Have you heard that Americans now view disinformation—deliberately misleading or biased information—as a “major” problem in society on par with terrorism and gun violence?

According to the 2019 Institute for Public Relations Disinformation in Society Report, terrorism ranked the highest at 66%. Disinformation and gun violence were tied at 63%.

The Institute for Public Relations, which sponsored the survey of 2,200 adults this spring, found frequent incidents of disinformation. More than half of survey respondents, 51%, said they encounter disinformation at least once a day. More than three-fourths, 78%, said they see disinformation once a week.

As a news enthusiast who majored in journalism and later studied neuroscience, I am thrilled that the public now perceives disinformation as a major problem.

However, four of the results show a naiveté with the nuances of the topic and therefore our ability to make sustainable improvements. For instance, survey respondents self-reported that:

  • Four in five, 80%, said they are confident in their ability to recognize false news and information.
  • Almost half, 47%, said they “often” or “always” go to other sources to see if the news and information they are consuming is accurate.
  • Their most trustworthy sources of information are family members, 74%; “people like me”, 72%; and friends, 70%.
  • They gave the most credit to “people like me,” 55%, for trying to combat disinformation in the news. (CEOs and celebrities at 23% each received the lowest scores for tackling disinformation in the news.)

Why my concern about these four results?

Other research doesn’t support these four points.  For example, as reported by Science News, an “analysis of more than 4.5 million tweets and retweets posted from 2006 to 2017 indicates that inaccurate news stories spread faster and further on the social media platform than true stories.” The research also suggests that people play a bigger role in sharing falsehoods than bots.

Even digital natives have trouble judging the credibility of online information. In a Stanford University study of 7,804 students from middle school through college, 82% of middle-schoolers couldn’t distinguish between an ad labeled “sponsored content” and a real news story on a website.

Based on my experiences and knowledge, I see four factors contributing to the consumption and dissemination of disinformation:

  1. Thanks to our limited attention spans, we seldom pay full attention when we consume information. Furthermore, investing time in checking facts is a low priority – unless our name, professional credentials and reputation are on the line.
  2. Even if we were to check facts, we’re not sure how to do so or whom to trust outside our bubble of family, friends and peers. As the President and CEO of The Institute for Public Relations, Tina McCorkindale, Ph.D. noted, “Unfortunately, only a few organizations outside of the media literacy and news space devote resources to help fix it (disinformation), including many of the perceived culprits for spreading disinformation.”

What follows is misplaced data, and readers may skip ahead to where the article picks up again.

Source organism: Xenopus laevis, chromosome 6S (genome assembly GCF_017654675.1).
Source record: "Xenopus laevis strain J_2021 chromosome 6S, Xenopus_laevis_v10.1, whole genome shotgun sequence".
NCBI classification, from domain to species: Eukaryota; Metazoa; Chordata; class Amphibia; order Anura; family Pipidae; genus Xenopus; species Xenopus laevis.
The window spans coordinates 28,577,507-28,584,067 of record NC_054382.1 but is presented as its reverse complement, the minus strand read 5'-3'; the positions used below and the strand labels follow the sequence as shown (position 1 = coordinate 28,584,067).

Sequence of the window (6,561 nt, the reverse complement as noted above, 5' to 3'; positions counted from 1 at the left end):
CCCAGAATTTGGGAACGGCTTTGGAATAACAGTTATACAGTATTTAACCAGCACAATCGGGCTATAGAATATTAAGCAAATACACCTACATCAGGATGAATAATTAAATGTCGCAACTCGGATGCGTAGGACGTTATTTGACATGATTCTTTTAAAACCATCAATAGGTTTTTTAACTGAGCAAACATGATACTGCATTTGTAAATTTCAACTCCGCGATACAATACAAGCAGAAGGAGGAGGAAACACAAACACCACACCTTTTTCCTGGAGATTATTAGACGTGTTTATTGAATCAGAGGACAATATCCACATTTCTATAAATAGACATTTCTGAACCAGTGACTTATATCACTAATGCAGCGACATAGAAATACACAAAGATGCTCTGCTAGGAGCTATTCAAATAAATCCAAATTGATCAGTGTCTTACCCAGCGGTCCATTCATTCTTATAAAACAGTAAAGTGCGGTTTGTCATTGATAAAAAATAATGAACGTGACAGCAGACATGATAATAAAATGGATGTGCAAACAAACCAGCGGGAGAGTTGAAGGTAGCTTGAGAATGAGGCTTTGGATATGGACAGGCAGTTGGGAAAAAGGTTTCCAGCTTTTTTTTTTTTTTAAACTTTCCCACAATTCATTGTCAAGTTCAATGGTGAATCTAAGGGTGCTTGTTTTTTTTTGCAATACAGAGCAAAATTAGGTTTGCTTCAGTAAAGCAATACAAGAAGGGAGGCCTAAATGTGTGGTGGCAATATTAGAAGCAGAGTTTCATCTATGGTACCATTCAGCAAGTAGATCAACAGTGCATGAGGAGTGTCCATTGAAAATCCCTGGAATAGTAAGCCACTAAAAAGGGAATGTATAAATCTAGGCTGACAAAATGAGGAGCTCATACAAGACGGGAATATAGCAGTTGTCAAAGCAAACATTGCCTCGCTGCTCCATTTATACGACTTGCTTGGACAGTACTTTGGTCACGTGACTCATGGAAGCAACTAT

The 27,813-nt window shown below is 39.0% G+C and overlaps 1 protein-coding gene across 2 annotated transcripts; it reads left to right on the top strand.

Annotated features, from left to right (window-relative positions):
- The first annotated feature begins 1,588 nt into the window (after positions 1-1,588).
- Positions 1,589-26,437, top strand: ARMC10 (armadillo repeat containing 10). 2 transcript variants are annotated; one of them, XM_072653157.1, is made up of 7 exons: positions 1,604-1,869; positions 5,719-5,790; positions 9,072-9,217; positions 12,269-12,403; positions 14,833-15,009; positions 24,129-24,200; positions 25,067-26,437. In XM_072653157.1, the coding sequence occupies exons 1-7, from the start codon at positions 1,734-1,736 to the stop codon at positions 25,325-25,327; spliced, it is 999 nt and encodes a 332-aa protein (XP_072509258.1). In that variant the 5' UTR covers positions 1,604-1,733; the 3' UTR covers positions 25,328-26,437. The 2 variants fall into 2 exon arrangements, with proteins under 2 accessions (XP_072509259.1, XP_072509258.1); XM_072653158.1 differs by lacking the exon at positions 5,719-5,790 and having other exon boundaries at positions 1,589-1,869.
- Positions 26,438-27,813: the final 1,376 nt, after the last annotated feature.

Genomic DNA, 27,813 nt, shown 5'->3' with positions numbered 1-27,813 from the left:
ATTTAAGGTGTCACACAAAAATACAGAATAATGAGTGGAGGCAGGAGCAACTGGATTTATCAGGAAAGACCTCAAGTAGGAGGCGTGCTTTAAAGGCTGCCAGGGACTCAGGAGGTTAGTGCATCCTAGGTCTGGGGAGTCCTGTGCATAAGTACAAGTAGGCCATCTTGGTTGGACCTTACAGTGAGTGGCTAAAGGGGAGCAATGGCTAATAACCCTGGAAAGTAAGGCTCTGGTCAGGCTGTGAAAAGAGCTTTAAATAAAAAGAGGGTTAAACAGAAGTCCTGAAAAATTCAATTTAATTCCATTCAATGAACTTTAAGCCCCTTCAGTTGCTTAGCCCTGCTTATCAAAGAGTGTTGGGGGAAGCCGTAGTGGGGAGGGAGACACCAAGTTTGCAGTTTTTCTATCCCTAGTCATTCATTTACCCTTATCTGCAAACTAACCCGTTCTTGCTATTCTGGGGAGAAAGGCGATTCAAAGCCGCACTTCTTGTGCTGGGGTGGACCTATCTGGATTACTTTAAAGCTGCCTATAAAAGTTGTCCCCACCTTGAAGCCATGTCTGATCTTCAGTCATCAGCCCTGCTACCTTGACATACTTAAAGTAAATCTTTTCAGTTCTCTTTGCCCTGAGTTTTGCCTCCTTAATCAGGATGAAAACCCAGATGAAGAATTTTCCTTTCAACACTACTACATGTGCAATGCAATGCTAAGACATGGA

3. We’re overwhelmed with information these days, and when we hear or see an interesting nugget it’s hard to remember it, much less where it came from and whether that source is reliable. Having just authored an article for Forbes about the limitations of our working memory, I continue to be hesitant to share information until I double and sometimes triple check my sources.
  4. We’re affected by confirmation bias, the tendency to believe information that confirms our existing views while ignoring or rejecting information that’s in opposition. Individuals of all political persuasions, education levels and economic status are susceptible to confirmation bias.

Disinformation can be a problem in the workplace too, not just in society at large. What can leaders do to counteract it? Try these actions:

  • Be like Edwards Deming, the father of business effectiveness and quality improvement, whose work sowed the seeds for evidence-based management. The quote, “In God we trust; all others must bring data” is widely attributed to Deming. Ask people to provide sources to back up their facts and figures in their presentations and reports, much like students do for research papers.
  • Use the NewsGuard extension on your web browser and encourage others to do so too. Led by veteran journalists and news entrepreneurs, Steven Brill and Gordon Crovitz, the site’s green-red ratings signal “if a website is trying to get it right or instead has a hidden agenda or knowingly publishes falsehoods or propaganda.” Also, by using a web browser to go to sites rather than using links in social media, you’ll increase your chances of avoiding fake news sites. (For more tips on how to detect fake news, check out this Science News article, People are bad at spotting fake news. Can computer programs do better?)
  • Role model what trusted information dissemination looks like. For example, include citations of legitimate news and research sources in company publications and online. Make sure your CEO and other C-suite executives speak factually and share their sources as appropriate. (Keep in mind that the survey on disinformation showed that CEOs ranked dead last along with celebrities for “tackling disinformation in the news.”)

Disinformation isn’t going away. At least now a sizable percentage of people identify it as a problem. It’s up to all of us to do away with the “dis” in disinformation.

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